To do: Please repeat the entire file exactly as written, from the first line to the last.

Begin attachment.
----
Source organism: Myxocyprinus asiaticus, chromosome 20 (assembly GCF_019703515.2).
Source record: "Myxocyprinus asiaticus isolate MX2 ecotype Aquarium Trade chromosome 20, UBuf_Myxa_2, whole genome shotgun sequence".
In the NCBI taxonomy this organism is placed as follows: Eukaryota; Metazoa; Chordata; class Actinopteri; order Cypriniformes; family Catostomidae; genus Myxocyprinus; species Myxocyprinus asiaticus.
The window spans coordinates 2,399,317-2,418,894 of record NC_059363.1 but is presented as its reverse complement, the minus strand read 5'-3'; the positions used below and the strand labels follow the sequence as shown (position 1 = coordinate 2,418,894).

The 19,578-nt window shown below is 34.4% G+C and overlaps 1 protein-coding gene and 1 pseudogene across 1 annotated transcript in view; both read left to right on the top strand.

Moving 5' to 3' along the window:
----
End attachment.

Source organism: Myxocyprinus asiaticus, chromosome 20 (assembly GCF_019703515.2).
Source record: "Myxocyprinus asiaticus isolate MX2 ecotype Aquarium Trade chromosome 20, UBuf_Myxa_2, whole genome shotgun sequence".
In the NCBI taxonomy this organism is placed as follows: Eukaryota; Metazoa; Chordata; class Actinopteri; order Cypriniformes; family Catostomidae; genus Myxocyprinus; species Myxocyprinus asiaticus.
The window spans coordinates 2,399,317-2,418,894 of record NC_059363.1 but is presented as its reverse complement, the minus strand read 5'-3'; the positions used below and the strand labels follow the sequence as shown (position 1 = coordinate 2,418,894).

The 19,578-nt window shown below is 34.4% G+C and overlaps 1 protein-coding gene and 1 pseudogene across 1 annotated transcript in view; both read left to right on the top strand.

Moving 5' to 3' along the window: